W. A. Mozart was born in 1756 in the “Hagenauer Haus” at No. 9 Getreidegasse in Salzburg. Today, Mozart’s Birthplace is one of the most visited museums in Austria and is an absolute highlight, above all for Mozart fans.
Famous residents of the "Hagenauer House": The Mozarts
One certain house in the Getreidegasse always draws particular attention: No. 9, the house in which Wolfgang Amadeus Mozart was born. Salzburg’s most famous son came into this world on 27 January 1756. His family actually lived here for 26 years, from 1747 on, occupying an apartment on the third floor. With parents Leopold and Anna Maria as well as sister “Nannerl”, Mozart spend his childhood and much of his youth there. In 1773, the family moved to the house we know today as the “Mozart Residence”, standing on Makartplatz Square.
Museum and "pilgrimage site"
The famous composer’s birthplace continues to be a magnet for Mozart fans and history buffs from around the world. It was actually the International Mozarteum Foundation which first opened a museum in the house back in 1880. Constantly developed and expanded, this year-round museum is an absolute must for every Salzburg visitor!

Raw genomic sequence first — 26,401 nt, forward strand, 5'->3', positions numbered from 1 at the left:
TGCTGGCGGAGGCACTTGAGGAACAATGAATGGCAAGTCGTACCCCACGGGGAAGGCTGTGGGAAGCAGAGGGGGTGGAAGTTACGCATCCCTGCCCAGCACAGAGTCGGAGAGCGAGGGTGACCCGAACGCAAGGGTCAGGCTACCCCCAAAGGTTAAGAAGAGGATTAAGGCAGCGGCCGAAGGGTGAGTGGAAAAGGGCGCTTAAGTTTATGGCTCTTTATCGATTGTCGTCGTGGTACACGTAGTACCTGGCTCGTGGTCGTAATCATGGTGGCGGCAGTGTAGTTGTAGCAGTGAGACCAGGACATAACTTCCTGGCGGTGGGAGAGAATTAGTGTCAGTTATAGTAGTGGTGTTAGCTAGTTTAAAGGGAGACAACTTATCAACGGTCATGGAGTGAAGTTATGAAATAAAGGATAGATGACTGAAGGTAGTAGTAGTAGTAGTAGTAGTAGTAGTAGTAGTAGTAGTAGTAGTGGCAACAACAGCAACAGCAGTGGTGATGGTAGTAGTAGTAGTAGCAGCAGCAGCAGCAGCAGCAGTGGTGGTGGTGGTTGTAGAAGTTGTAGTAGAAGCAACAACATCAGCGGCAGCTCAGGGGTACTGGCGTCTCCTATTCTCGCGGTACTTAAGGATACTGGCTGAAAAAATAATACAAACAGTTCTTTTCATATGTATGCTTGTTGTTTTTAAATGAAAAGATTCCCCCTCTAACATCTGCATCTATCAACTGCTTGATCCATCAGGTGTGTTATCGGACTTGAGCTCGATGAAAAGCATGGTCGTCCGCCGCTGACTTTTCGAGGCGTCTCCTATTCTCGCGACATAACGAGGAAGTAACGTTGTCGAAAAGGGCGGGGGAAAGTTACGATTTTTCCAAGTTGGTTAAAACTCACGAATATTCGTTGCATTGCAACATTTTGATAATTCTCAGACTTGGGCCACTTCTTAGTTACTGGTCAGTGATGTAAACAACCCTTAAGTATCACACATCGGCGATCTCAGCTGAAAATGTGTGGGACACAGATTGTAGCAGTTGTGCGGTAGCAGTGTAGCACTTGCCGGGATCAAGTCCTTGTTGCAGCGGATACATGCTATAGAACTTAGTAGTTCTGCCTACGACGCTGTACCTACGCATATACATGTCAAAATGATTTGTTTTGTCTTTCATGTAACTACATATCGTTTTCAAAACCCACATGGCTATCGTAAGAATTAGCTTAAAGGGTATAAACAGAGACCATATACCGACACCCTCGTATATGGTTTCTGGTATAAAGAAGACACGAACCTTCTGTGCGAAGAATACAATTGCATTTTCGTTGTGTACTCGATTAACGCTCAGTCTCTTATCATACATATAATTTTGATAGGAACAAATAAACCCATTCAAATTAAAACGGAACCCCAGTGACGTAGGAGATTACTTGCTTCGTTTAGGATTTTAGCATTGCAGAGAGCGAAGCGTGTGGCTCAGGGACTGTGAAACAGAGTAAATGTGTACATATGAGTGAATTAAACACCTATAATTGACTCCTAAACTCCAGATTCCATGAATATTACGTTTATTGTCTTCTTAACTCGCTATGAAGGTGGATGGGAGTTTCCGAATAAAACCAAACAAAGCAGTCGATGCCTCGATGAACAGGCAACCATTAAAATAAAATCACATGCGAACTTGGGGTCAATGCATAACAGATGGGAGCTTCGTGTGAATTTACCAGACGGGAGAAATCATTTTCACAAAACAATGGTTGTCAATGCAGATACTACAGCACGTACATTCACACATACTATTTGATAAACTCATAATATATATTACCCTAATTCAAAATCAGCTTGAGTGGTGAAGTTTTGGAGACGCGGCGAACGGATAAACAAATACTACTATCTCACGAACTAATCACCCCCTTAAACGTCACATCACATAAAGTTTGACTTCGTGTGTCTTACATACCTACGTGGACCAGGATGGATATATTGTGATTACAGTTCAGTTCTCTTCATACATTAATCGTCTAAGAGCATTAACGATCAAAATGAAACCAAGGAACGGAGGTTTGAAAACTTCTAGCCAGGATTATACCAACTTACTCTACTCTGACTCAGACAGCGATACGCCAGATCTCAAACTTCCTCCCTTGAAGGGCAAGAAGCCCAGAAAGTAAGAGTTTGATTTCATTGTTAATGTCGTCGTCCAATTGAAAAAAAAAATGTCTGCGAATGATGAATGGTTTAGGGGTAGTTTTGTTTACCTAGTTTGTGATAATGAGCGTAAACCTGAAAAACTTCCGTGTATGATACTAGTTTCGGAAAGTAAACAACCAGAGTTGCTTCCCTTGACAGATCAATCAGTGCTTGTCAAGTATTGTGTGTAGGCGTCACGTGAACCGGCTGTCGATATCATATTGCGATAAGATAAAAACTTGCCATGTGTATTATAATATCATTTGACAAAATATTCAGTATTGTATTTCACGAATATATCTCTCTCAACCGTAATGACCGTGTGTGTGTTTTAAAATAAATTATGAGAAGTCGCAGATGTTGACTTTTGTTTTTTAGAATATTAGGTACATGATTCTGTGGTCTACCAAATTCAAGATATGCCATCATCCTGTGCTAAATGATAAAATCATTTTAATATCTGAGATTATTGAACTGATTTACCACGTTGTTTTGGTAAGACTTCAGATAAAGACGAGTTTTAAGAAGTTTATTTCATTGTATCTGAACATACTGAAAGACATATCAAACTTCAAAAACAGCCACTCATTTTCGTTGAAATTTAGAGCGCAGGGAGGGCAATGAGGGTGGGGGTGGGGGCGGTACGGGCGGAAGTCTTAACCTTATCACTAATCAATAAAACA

Walking tour through Mozart's times
The museum invites you to take a tour lasting about an hour through original rooms. Also amble through a middle-class apartment reconstructed as authentically as possible. Discover items of everyday life as well as furniture from the 18th century, and feel as if you have personally been transported back to the days of Mozart!
Unique and original exhibition pieces
Original certificates, letters and memorabilia document Mozart’s life in Salzburg. A collection of portraits, mostly done during Mozart’s lifetime, allows you to basically stand face-to-face with this musical genius. A particular joy for Mozart fans: the historical instruments, including Mozart’s own violin and clavichord.
The many faces of Mozart
The childhood of this wunderkind, the long years of traveling, and his mysterious death: The museum at Mozart’s Birthplace casts light on the man and artist from many different perspectives. On the first floor, a rotating annual exhibition always has a fresh appeal to even the best-versed Mozart admirers.